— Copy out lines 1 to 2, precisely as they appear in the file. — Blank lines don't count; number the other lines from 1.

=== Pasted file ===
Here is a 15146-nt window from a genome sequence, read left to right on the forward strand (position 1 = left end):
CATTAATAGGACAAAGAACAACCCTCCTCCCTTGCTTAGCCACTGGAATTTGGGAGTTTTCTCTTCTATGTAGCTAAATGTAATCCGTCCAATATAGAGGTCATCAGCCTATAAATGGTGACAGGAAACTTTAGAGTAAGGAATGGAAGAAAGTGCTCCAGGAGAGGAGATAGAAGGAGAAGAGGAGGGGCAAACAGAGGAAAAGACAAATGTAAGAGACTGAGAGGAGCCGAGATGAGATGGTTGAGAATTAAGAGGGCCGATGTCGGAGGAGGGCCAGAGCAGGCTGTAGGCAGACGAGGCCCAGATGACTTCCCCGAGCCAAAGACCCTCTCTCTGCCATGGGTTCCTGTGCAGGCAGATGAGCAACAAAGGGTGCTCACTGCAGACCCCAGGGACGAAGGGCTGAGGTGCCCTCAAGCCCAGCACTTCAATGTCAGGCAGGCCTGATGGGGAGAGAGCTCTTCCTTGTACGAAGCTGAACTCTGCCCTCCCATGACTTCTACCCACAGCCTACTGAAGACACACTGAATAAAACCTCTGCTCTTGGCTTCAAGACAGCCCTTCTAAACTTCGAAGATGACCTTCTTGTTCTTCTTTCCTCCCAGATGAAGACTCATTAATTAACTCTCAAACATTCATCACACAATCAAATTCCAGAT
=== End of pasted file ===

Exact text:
Here is a 15146-nt window from a genome sequence, read left to right on the forward strand (position 1 = left end):
CATTAATAGGACAAAGAACAACCCTCCTCCCTTGCTTAGCCACTGGAATTTGGGAGTTTTCTCTTCTATGTAGCTAAATGTAATCCGTCCAATATAGAGGTCATCAGCCTATAAATGGTGACAGGAAACTTTAGAGTAAGGAATGGAAGAAAGTGCTCCAGGAGAGGAGATAGAAGGAGAAGAGGAGGGGCAAACAGAGGAAAAGACAAATGTAAGAGACTGAGAGGAGCCGAGATGAGATGGTTGAGAATTAAGAGGGCCGATGTCGGAGGAGGGCCAGAGCAGGCTGTAGGCAGACGAGGCCCAGATGACTTCCCCGAGCCAAAGACCCTCTCTCTGCCATGGGTTCCTGTGCAGGCAGATGAGCAACAAAGGGTGCTCACTGCAGACCCCAGGGACGAAGGGCTGAGGTGCCCTCAAGCCCAGCACTTCAATGTCAGGCAGGCCTGATGGGGAGAGAGCTCTTCCTTGTACGAAGCTGAACTCTGCCCTCCCATGACTTCTACCCACAGCCTACTGAAGACACACTGAATAAAACCTCTGCTCTTGGCTTCAAGACAGCCCTTCTAAACTTCGAAGATGACCTTCTTGTTCTTCTTTCCTCCCAGATGAAGACTCATTAATTAACTCTCAAACATTCATCACACAATCAAATTCCAGAT